Cricket. 1111 Saturday the Aberdare Church- men entertained Mountain Ash at the New Athletic Grounds in a friendly fix- ture. Several of the first team were given a rest, and places found for two new men and a few reserves. Mount were also handicapped in having to make the journey minus a few players, two Darians filling in the vacancies. Going in first the visitors were unable to make much of a stand against the deadly bowling of Nash and George, the former topping the season's aver- ages by taking three .wickets for one run. Tom George accounted for five wickets at a cost of three runs apiece. The home batsmen very soon passed the Mount score of 49. thanks to a fine dis- play by ash, who hit up 20 before be- ing dismissed by a particularly good ball from Chowles. Chowles found the wicket to his liking, taking seven wickets for 28 runs. Scores: ABERDARE CHURCH. Tom George, b. QJiowles 5 W. Parker, st. Barlow, b. Ellery 6 Bob Xash. b. Chowles 20 B. Gittins, b. Williams 2 Jack Havard (capt.), b. Chowles 12 L. N. James, b. Chowles 8 Tom Price, b. Chowles 1 J. S. Jones, c. Chowles, b. Gibbon 15 T. J. Evans, b Chowles 3 Bartlett. not out 8 J. Phillips, b. Chowles 3 Extras 9 Total 92 MOUNTAIN ASH. Williams, b. L. N. James 15 Onions, b. T. George 1 Mulvev, b. George. 0 Endow, h. Nash 16 < howles, b. George 0 Gibbon, b. George. 0 Ellery, run out 2 Neatiiv, b. George 4 Griffiths, c. George, b. Nash 0 Dally, st. Tom Price, b. Nash. 0 Taylor, not out 1 Extras 10 Total 49 On Saturday last the Hirwain "Stars opposed Hirwain Juniors on the Hir- wain Commou. The Juniors proved the winners by the score of 38 runs to 31 runs. A return match was played on Tuesday evening, when the following were the ,corer, HIRWAIN STARS. Fred Jones, run olilt 1 Tom Davies. b. W. Thomas 14 W. J. Jenkins, c. E. Davies, b. T. Hawkins 4 W. Richards, c. R. Thomas, b. W.Thomas. 12 (r. (>. Jones, c. E. Jenkins, b. W. Thomas 13 John Drew, lbw., b. T. Hawkins 7 W. Sedgemore, b. T. Hawkins 5 E. D. Evans, b. W. Thomas 10 Arthur Grant, b. W. Thomas .+. 8 H. Sedgemore, b. T. Hawkins 1 H. Davies. not out 0 Extras 3 Total 78 HIRWAIN JUNIORS. E. J. Da vies, b. G. O. Jones 0 ] Edgar Jenkins, c. Grant, b. W. I Richards 4 W. Thomas, c. J. Drew, b. W. Richards 5 T. Hawkins, c. J. Drew, b. G. O. Jones 4 J. Jenkins, c. H. Davies, b. T. Davies 9 Thomas, c. E. D. Evans, b. W. Richards 24 Trevor Boynes, b. T. Davies 0 J. S. Williams, c. W. Richards, b. T. Davies 0 Arthur Weston, c. Grant, b. F. Jones 0 Dan Evans, b. F. Jones 0 Rees Williams, not out 4 Extras 2 Total 52 The Stars won by 26 runs. Thp. Aberaman Athletic's 1st cricket teai were the visitors to Pontllanfraith tC>;I ¡, on Saturday last. The locals K»ir;>eyed with a very weak eleven,] an.; sustained a heavy defeat. Scores: Ponrilnnfraith Firsts, 106 runs; Aber- uniiu Firsts, 25 runs. The. Seconds gave an excellent display oil Saturday at the Aberaman Park, when the Mountain Ash m Primitive Methodists were the vanquished team. the scores, were: Aheraman Seconds. 140 runs;. Mountain Ash Primitive •Methodists, 29 runs. Aberaman Seconds were thus declared winners by 111 runs. Kroolc-. who was top scorer by 51 runs. save a brilliant exhibition in batting.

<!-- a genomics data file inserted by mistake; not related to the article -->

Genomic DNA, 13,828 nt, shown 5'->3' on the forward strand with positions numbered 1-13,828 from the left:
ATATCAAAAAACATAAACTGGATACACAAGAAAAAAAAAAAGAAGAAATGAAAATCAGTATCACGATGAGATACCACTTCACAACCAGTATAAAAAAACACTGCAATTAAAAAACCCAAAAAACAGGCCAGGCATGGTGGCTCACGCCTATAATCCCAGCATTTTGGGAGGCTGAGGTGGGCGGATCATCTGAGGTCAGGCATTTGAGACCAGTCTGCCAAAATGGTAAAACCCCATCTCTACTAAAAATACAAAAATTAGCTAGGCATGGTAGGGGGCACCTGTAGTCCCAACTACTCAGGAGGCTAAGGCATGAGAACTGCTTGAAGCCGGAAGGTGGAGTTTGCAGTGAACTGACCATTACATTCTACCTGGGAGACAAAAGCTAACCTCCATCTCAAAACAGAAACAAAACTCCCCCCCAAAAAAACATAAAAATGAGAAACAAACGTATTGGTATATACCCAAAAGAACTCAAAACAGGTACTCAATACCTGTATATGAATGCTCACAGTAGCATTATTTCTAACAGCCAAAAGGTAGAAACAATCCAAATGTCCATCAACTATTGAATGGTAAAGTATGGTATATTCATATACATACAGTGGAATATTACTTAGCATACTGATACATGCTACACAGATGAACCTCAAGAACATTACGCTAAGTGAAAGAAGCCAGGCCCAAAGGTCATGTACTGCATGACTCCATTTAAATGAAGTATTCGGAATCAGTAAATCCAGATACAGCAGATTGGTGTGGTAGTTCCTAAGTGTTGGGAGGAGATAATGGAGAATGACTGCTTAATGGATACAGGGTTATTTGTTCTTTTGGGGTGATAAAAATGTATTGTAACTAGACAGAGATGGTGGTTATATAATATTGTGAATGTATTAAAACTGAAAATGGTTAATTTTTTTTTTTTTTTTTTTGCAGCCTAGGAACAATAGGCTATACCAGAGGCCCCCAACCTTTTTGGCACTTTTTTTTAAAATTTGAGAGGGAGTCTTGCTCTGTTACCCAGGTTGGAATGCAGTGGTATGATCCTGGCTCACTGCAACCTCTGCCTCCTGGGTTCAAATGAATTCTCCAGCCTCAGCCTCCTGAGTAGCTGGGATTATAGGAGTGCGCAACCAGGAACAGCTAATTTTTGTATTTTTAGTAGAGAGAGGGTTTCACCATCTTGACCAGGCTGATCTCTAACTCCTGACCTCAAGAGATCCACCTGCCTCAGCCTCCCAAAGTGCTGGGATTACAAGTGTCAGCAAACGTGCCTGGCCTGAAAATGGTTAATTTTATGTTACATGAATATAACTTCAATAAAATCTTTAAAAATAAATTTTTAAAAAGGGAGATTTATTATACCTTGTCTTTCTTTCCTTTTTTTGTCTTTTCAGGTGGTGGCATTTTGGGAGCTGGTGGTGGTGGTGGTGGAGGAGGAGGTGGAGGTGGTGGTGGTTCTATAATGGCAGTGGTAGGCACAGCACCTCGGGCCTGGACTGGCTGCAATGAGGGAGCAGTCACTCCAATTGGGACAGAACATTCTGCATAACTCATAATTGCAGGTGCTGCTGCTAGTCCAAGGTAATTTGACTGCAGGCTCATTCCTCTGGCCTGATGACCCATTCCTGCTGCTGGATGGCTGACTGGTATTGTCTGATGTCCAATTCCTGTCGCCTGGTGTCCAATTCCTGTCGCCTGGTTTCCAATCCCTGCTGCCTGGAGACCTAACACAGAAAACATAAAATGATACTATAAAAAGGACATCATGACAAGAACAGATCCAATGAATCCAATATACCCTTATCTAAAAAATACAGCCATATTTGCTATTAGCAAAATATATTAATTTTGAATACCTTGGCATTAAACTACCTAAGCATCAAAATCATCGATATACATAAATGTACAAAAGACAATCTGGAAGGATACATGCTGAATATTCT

The Reflector. BY HYPNOS." Were you not surprised, miss, to find it was 10.20 p.m. by the Intermediate Clock when you were going homer You looked surprised, anyway. So, those granite blocks outside the Park View amused you? Why don't you go in for a box of building bloc ks You can get them from a Id upwards. You were rather in a hurry, Miss carrying that bottle of milk and a soother. I didn't see the baby, though. I sometimes leave a parcel behind. What made you forget the kid? Women are becoming suffragettes and men are becoming women. A visit t. the Cwmdare teas would prove that. A few of the bhoys looked fine i. pinafores. One young man thought to have half- an-hour's nap before going to the tea, 111 order to be fresh, as he thought, be- cause his Mary Ann was there. He woke up at 12 midnight. An excellent place for a park is the field where the members of the Sunday Schools assembled on Monday. With a little outlay it could be made quit* pretty. An excellent view of the valley is obtained at this part. The village constable was quite a children's hero on Tea Day. Of shining buttons they were not afraid, In fact he proved a draw; Hexl a winning smile for both lad and maid, And he held swpets in his paw. H I am surprised at you, for shame Oh! go hon with you, miss. Why did you tell your friend you wished he-would take you home. Again, oh! go hon with you. I do have a postcard every morninz from my boy." Bell Street.